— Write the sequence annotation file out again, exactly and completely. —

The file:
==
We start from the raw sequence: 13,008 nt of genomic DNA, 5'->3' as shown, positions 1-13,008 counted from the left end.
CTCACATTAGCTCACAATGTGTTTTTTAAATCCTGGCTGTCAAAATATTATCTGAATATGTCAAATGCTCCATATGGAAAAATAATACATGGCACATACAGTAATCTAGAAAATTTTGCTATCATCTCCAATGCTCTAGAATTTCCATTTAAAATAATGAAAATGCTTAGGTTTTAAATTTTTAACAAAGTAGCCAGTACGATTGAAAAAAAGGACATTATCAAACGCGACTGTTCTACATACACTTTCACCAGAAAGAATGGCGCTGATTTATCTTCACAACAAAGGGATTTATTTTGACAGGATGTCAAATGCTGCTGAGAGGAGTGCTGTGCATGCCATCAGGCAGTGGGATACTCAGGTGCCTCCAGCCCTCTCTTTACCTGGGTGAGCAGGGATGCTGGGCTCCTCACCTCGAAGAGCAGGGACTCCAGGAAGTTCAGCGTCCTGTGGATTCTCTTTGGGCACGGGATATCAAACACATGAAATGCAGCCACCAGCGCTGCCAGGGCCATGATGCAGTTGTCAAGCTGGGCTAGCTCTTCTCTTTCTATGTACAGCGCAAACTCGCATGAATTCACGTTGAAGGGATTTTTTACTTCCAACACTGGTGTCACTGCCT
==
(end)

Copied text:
We start from the raw sequence: 13,008 nt of genomic DNA, 5'->3' as shown, positions 1-13,008 counted from the left end.
CTCACATTAGCTCACAATGTGTTTTTTAAATCCTGGCTGTCAAAATATTATCTGAATATGTCAAATGCTCCATATGGAAAAATAATACATGGCACATACAGTAATCTAGAAAATTTTGCTATCATCTCCAATGCTCTAGAATTTCCATTTAAAATAATGAAAATGCTTAGGTTTTAAATTTTTAACAAAGTAGCCAGTACGATTGAAAAAAAGGACATTATCAAACGCGACTGTTCTACATACACTTTCACCAGAAAGAATGGCGCTGATTTATCTTCACAACAAAGGGATTTATTTTGACAGGATGTCAAATGCTGCTGAGAGGAGTGCTGTGCATGCCATCAGGCAGTGGGATACTCAGGTGCCTCCAGCCCTCTCTTTACCTGGGTGAGCAGGGATGCTGGGCTCCTCACCTCGAAGAGCAGGGACTCCAGGAAGTTCAGCGTCCTGTGGATTCTCTTTGGGCACGGGATATCAAACACATGAAATGCAGCCACCAGCGCTGCCAGGGCCATGATGCAGTTGTCAAGCTGGGCTAGCTCTTCTCTTTCTATGTACAGCGCAAACTCGCATGAATTCACGTTGAAGGGATTTTTTACTTCCAACACTGGTGTCACTGCCT